Representative Gail Chasey, D-Albuquerque, the chairwoman of the House Judiciary Committee, said the proposed crime package is supported by all 18 House Democrats from Albuquerque. According to Chasey, the legislation is taking a “multi-faceted approach” to addressing violent crime across the state and had this to say:

“What’s become evident is that while we have been increasing our investments in long-term solutions like education, families, and mental and behavioral health, much more needs to be done to address the violence happening today.”

Links to quoted news source and articles are here:





It was in 2016 that New Mexico voters overwhelmingly approved a constitutional amendment that did away with the money bail bond system. The change in the law resulted in doing away with defendants charge with low level nonviolent crimes being held simply because they lacked the ability to post a bond. It further authorized judges to order defendants charged with violent crimes held in custody without bond jailed until trial only if prosecutors can show the accused represents a danger to the community and that there are no conditions of release that will protect the community.

On August 28, Governor Lujan Grisham made it known now that she wants to see changes in the state’s pretrial detention system now viewed as too lenient in releasing violent criminals pending trial. According to the Governor, she wants to shift the burden of proof so that people charged with violent offenses are required to show they can safely be released into the community pending trial. In a statement, Lujan Grisham had this to say:

“I believe a rebuttable presumption for individuals accused of violent crimes can be a wedge in the revolving door of repeat violent offenses that have characterized the worst aspects of the crime our state continues to experience.”

The Governor’s change of heart relating to pre-trial detention and jailing those who are charged with violent crimes until trial should sound familiar. Since being elected to his first term as Bernalillo County District Attorney in 2016, Bernalillo County District Attorney Raúl Torrez has pushed for such changes claiming that judges were requiring prosecutors to prove that there were no conditions of release pending trial that would insure the public’s safety and that a defendant posed an immediate threat to the public. Now that he is running for Attorney General, expect Torrez to push it even harder so he can claim credit if it passes the legislature.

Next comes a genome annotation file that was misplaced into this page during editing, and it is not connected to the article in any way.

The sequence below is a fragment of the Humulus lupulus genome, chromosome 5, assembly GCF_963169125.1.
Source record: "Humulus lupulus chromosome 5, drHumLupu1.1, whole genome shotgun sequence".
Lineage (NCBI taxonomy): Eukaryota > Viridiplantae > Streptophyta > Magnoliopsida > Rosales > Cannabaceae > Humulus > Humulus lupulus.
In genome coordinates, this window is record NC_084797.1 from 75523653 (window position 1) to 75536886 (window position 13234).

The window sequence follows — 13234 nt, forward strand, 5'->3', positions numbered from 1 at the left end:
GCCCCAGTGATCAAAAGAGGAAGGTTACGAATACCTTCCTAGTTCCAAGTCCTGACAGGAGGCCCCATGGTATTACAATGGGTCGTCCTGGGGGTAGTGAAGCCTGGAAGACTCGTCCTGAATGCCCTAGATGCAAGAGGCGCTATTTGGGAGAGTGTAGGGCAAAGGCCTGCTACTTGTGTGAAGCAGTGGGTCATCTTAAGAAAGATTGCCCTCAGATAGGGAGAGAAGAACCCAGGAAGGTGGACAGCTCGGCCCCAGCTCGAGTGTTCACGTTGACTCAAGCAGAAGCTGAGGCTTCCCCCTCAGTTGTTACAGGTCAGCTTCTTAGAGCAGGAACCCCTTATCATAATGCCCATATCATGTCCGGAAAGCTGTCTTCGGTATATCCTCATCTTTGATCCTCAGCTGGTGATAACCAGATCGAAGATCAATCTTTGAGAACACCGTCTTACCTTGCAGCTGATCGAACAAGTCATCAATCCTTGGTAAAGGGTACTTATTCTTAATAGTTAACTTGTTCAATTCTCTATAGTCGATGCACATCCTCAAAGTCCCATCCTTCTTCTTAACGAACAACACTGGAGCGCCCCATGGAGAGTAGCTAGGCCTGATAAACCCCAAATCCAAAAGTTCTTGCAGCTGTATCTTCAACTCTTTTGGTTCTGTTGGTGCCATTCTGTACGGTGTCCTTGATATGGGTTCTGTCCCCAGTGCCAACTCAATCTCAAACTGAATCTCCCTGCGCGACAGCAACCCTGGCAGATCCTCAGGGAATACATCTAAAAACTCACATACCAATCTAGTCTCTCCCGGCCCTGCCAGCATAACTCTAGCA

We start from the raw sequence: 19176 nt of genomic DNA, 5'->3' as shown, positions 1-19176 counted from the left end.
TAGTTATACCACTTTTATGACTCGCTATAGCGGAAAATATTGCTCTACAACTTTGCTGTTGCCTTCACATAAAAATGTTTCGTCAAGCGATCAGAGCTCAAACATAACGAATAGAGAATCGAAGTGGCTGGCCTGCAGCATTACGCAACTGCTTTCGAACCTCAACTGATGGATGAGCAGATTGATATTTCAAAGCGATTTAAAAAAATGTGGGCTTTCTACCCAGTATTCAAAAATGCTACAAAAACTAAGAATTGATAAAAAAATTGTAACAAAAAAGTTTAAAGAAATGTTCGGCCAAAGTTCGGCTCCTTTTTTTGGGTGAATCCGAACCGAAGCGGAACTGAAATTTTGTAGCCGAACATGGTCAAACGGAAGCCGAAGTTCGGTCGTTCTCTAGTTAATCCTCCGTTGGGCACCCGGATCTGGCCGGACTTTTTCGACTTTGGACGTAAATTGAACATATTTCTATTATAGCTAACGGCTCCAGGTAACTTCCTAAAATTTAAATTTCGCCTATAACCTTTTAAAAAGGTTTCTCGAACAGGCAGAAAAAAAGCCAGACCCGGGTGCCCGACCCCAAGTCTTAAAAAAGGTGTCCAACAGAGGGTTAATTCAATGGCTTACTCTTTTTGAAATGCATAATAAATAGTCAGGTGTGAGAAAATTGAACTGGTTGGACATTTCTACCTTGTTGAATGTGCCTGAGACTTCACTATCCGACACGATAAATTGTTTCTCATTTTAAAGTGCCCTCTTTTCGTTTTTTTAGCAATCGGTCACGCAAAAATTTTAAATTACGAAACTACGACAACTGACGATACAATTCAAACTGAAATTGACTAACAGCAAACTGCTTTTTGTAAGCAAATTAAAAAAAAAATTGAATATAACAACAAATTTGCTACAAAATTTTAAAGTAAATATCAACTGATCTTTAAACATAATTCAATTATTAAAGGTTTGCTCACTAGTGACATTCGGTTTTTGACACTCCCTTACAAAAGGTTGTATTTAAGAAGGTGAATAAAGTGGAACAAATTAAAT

Not at all surprising is that Chief Public Defender Bennett Baur opposes the shift in the burden of proof making it the burden of the accused to establish they are not a danger to the community and should be released pending trial. Such a rebuttable presumption of dangerousness and holding an accused until trial shifts the burden of proof to a defendant and is contrary to the constitutional right of presumption of innocence until proven guilty beyond a reasonable doubt by the prosecution. According to Bauer, only 3% of people released prior to trial commit a violent crime after their release pending trial and said:

“I’m extremely concerned about allowing the government to hold people in jail for months just because someone said you did something.”



Governor Michelle Lujan Grisham along with statewide offices for governor, attorney general and secretary of state and all 70 members of the New Mexico House are up for re-election in 2022 and this explain in part why crime is now emerging as a priority.


In the past, Democratic lawmakers blocked many Republicans backed crime bills from advancing including a push to bring back the death penalty for those convicted of certain violent offenses. It is not at all likely that the death penalty will ever be reinstated in the state in that Democrats hold a commanding 45-24 advantage over Republican’s and that is not likely to change.

When asked if crime is going to be an issue for lawmakers to contend with in next year’s 2022 general election, Representative Maestas said:

“Sadly, the rhetoric of last few months has made it a political issue, and I’m sure next fall it will become a political issue again.”

True to form, Republicans are already trying to make crime an issue. House Minority Leader Jim Townsend, R-Artesia, sent out an email responding to the Albuquerque Democrats’ proposal and said in his email:

“We hope they are as serious about addressing crime as they have been about coddling criminals throughout our communities. We also hope they start to give law enforcement the credit and respect they deserve. The disregard Democrat legislators have for our officers is simply not conducive to turning things around.”

When the New Mexico Der Führer Republican Party had the majority in the New Mexico house not more than 6 years ago, Der Führer Republicans and the likes of Republican James Townsend, R-Artesia had no problem with the heavy-handed approach they took against all Democrat House members. Republicans blocked all Democrat sponsored legislation and went along with the “all crime all the time” sessions promoted by former Governor “She Who Shall Not Be Named”. New Mexico Der Führer Republican Party legislators have always had the “lock em up and throw away the key” crime philosophy. They believe no one can be rehabilitated and warehousing those convicted of crimes at all levels, including non violent crimes and white collar crimes, and be damned the cost and the overcrowding. It was that philosophy which lead to the Bernalillo County Jail becoming so severely overcrowded that a federal lawsuit was filed that lasted 20 years and court supervision of the jail with millions spent to build a new jail.